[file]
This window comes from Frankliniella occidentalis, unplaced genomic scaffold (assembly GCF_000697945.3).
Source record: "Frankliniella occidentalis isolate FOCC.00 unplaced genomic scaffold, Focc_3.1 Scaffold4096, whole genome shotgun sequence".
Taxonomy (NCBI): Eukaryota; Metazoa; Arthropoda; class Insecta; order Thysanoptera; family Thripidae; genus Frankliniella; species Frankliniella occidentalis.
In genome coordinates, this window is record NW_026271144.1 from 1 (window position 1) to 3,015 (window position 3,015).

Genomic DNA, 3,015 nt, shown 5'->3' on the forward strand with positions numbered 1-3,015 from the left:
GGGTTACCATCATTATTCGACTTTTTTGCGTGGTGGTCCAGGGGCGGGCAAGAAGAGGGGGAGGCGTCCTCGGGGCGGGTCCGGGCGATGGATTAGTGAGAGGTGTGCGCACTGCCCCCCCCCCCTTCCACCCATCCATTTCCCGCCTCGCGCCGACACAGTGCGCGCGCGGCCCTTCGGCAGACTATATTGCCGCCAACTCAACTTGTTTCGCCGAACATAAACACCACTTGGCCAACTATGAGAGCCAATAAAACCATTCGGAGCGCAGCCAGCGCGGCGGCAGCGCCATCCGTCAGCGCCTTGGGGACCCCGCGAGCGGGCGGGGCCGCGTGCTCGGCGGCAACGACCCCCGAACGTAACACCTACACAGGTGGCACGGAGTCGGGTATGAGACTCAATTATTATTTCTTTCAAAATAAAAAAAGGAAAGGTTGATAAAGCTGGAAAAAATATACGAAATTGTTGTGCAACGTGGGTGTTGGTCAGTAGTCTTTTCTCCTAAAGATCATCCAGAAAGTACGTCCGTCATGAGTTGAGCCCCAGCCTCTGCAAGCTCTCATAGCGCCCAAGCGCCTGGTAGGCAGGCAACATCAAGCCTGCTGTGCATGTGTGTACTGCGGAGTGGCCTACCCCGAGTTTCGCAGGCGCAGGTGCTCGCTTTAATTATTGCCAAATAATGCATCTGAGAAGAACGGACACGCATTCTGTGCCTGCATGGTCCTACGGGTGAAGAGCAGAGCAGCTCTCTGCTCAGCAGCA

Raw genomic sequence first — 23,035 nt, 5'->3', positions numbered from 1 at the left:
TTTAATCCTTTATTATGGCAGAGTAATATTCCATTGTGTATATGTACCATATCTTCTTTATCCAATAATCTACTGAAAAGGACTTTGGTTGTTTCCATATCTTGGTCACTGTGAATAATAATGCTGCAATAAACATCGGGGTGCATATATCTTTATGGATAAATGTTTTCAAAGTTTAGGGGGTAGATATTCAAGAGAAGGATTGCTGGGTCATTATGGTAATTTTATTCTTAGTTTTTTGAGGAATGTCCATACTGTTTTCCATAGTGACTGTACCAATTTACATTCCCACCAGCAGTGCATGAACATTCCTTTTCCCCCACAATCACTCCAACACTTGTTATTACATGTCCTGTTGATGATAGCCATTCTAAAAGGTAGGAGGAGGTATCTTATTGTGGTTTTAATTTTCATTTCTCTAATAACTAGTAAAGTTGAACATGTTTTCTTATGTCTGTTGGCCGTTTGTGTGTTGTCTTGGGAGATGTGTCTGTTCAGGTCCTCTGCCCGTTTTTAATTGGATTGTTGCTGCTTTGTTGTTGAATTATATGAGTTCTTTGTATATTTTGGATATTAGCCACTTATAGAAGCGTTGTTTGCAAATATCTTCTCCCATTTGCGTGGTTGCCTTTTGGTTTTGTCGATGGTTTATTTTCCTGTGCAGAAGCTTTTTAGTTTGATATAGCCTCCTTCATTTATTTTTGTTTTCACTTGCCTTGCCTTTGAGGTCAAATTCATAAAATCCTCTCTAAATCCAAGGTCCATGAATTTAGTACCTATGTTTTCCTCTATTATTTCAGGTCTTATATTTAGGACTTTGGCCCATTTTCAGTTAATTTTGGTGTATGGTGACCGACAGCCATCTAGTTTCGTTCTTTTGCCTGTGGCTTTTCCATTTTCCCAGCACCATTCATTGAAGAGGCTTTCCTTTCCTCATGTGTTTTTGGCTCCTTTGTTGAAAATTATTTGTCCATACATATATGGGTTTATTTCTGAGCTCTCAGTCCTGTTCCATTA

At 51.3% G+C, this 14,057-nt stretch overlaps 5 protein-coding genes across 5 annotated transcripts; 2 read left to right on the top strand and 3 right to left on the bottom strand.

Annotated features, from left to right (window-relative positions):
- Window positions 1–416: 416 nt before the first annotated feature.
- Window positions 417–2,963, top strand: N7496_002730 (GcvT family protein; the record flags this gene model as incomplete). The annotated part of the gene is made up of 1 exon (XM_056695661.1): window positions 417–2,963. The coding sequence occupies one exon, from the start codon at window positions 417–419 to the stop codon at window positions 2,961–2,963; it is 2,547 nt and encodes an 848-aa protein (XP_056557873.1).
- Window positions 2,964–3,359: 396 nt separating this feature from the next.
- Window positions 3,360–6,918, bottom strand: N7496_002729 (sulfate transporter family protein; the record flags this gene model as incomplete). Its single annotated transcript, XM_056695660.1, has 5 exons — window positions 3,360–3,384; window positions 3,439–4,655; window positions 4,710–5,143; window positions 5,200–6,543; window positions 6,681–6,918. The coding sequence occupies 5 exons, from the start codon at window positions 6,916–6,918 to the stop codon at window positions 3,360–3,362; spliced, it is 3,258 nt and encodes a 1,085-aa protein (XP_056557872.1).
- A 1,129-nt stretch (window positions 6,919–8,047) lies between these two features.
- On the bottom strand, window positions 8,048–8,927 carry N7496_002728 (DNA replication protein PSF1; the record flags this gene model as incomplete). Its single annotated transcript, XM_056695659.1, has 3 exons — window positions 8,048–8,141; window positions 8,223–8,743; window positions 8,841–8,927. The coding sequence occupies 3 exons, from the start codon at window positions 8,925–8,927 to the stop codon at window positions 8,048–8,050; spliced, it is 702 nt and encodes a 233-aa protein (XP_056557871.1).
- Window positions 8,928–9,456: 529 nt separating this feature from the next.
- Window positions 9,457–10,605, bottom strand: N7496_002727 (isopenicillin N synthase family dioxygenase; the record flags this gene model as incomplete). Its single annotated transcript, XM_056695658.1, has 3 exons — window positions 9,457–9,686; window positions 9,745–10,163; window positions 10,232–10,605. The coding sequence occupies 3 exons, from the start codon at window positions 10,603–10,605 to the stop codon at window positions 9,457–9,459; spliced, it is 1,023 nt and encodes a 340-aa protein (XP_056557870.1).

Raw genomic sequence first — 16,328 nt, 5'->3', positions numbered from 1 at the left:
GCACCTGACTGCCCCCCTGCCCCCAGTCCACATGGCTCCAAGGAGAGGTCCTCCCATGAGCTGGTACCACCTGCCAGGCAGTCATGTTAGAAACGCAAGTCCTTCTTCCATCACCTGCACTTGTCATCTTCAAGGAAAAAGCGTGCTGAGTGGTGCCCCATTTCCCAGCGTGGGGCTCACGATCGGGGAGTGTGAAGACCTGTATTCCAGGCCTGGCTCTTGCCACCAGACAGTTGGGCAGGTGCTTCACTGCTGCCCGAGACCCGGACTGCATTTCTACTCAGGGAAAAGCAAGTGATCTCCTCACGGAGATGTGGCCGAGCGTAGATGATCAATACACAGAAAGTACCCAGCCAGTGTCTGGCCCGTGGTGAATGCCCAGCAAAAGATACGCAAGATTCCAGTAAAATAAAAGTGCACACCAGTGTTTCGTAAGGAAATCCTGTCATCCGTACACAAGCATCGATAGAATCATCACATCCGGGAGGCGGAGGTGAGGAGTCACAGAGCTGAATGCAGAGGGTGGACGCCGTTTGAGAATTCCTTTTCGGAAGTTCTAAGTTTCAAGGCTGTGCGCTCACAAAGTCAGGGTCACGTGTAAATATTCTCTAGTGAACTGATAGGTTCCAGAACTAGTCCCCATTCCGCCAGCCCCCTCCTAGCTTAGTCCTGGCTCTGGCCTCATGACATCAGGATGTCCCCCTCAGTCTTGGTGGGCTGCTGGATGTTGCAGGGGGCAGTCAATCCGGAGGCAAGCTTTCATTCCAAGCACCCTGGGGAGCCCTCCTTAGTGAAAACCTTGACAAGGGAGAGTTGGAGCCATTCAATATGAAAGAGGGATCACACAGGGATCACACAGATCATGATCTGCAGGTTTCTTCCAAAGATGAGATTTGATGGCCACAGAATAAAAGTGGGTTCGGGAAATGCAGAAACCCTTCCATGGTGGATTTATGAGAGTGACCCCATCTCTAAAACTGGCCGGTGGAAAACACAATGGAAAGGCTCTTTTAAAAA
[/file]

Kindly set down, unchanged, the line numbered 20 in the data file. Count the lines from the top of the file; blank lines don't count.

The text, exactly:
GCACCTGACTGCCCCCCTGCCCCCAGTCCACATGGCTCCAAGGAGAGGTCCTCCCATGAGCTGGTACCACCTGCCAGGCAGTCATGTTAGAAACGCAAGTCCTTCTTCCATCACCTGCACTTGTCATCTTCAAGGAAAAAGCGTGCTGAGTGGTGCCCCATTTCCCAGCGTGGGGCTCACGATCGGGGAGTGTGAAGACCTGTATTCCAGGCCTGGCTCTTGCCACCAGACAGTTGGGCAGGTGCTTCACTGCTGCCCGAGACCCGGACTGCATTTCTACTCAGGGAAAAGCAAGTGATCTCCTCACGGAGATGTGGCCGAGCGTAGATGATCAATACACAGAAAGTACCCAGCCAGTGTCTGGCCCGTGGTGAATGCCCAGCAAAAGATACGCAAGATTCCAGTAAAATAAAAGTGCACACCAGTGTTTCGTAAGGAAATCCTGTCATCCGTACACAAGCATCGATAGAATCATCACATCCGGGAGGCGGAGGTGAGGAGTCACAGAGCTGAATGCAGAGGGTGGACGCCGTTTGAGAATTCCTTTTCGGAAGTTCTAAGTTTCAAGGCTGTGCGCTCACAAAGTCAGGGTCACGTGTAAATATTCTCTAGTGAACTGATAGGTTCCAGAACTAGTCCCCATTCCGCCAGCCCCCTCCTAGCTTAGTCCTGGCTCTGGCCTCATGACATCAGGATGTCCCCCTCAGTCTTGGTGGGCTGCTGGATGTTGCAGGGGGCAGTCAATCCGGAGGCAAGCTTTCATTCCAAGCACCCTGGGGAGCCCTCCTTAGTGAAAACCTTGACAAGGGAGAGTTGGAGCCATTCAATATGAAAGAGGGATCACACAGGGATCACACAGATCATGATCTGCAGGTTTCTTCCAAAGATGAGATTTGATGGCCACAGAATAAAAGTGGGTTCGGGAAATGCAGAAACCCTTCCATGGTGGATTTATGAGAGTGACCCCATCTCTAAAACTGGCCGGTGGAAAACACAATGGAAAGGCTCTTTTAAAAA